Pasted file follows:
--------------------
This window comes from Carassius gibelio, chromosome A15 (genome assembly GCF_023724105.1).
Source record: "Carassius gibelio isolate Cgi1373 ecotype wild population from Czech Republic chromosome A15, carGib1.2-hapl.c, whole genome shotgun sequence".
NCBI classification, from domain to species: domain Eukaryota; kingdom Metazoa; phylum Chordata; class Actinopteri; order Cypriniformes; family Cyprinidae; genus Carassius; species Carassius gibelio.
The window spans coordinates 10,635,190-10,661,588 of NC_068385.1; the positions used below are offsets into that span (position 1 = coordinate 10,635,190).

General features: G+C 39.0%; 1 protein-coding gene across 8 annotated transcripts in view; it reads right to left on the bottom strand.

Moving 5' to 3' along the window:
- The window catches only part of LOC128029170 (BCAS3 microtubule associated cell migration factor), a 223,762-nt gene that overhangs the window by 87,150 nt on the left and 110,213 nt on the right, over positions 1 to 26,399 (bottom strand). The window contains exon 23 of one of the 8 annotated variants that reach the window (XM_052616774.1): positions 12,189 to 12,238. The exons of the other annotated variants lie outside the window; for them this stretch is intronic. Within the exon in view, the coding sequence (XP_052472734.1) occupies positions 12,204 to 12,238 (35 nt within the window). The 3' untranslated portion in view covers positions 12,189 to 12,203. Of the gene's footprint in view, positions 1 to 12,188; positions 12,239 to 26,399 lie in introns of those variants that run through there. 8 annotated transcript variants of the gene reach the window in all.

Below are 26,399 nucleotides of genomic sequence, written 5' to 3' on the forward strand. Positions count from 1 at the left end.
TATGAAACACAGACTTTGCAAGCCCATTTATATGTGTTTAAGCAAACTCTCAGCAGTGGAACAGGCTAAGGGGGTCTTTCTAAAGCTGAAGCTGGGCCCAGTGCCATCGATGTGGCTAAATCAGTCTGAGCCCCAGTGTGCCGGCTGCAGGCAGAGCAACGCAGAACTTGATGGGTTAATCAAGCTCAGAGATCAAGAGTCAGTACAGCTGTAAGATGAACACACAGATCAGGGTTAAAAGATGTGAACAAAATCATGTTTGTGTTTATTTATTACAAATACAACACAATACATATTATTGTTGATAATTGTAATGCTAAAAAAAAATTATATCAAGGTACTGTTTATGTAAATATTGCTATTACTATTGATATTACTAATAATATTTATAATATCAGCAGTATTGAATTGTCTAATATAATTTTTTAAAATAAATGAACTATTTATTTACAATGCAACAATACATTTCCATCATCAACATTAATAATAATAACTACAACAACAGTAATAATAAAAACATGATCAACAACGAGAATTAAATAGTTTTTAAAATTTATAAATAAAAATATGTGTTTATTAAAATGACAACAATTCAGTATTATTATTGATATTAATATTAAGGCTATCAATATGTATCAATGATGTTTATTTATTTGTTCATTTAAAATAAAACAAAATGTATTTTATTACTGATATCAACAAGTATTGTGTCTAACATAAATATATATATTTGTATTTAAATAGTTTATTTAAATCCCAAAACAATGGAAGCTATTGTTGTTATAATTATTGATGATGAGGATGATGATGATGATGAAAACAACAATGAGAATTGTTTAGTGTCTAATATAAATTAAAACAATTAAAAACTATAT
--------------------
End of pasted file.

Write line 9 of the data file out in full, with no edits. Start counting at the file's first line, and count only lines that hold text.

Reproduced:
TATGAAACACAGACTTTGCAAGCCCATTTATATGTGTTTAAGCAAACTCTCAGCAGTGGAACAGGCTAAGGGGGTCTTTCTAAAGCTGAAGCTGGGCCCAGTGCCATCGATGTGGCTAAATCAGTCTGAGCCCCAGTGTGCCGGCTGCAGGCAGAGCAACGCAGAACTTGATGGGTTAATCAAGCTCAGAGATCAAGAGTCAGTACAGCTGTAAGATGAACACACAGATCAGGGTTAAAAGATGTGAACAAAATCATGTTTGTGTTTATTTATTACAAATACAACACAATACATATTATTGTTGATAATTGTAATGCTAAAAAAAAATTATATCAAGGTACTGTTTATGTAAATATTGCTATTACTATTGATATTACTAATAATATTTATAATATCAGCAGTATTGAATTGTCTAATATAATTTTTTAAAATAAATGAACTATTTATTTACAATGCAACAATACATTTCCATCATCAACATTAATAATAATAACTACAACAACAGTAATAATAAAAACATGATCAACAACGAGAATTAAATAGTTTTTAAAATTTATAAATAAAAATATGTGTTTATTAAAATGACAACAATTCAGTATTATTATTGATATTAATATTAAGGCTATCAATATGTATCAATGATGTTTATTTATTTGTTCATTTAAAATAAAACAAAATGTATTTTATTACTGATATCAACAAGTATTGTGTCTAACATAAATATATATATTTGTATTTAAATAGTTTATTTAAATCCCAAAACAATGGAAGCTATTGTTGTTATAATTATTGATGATGAGGATGATGATGATGATGAAAACAACAATGAGAATTGTTTAGTGTCTAATATAAATTAAAACAATTAAAAACTATAT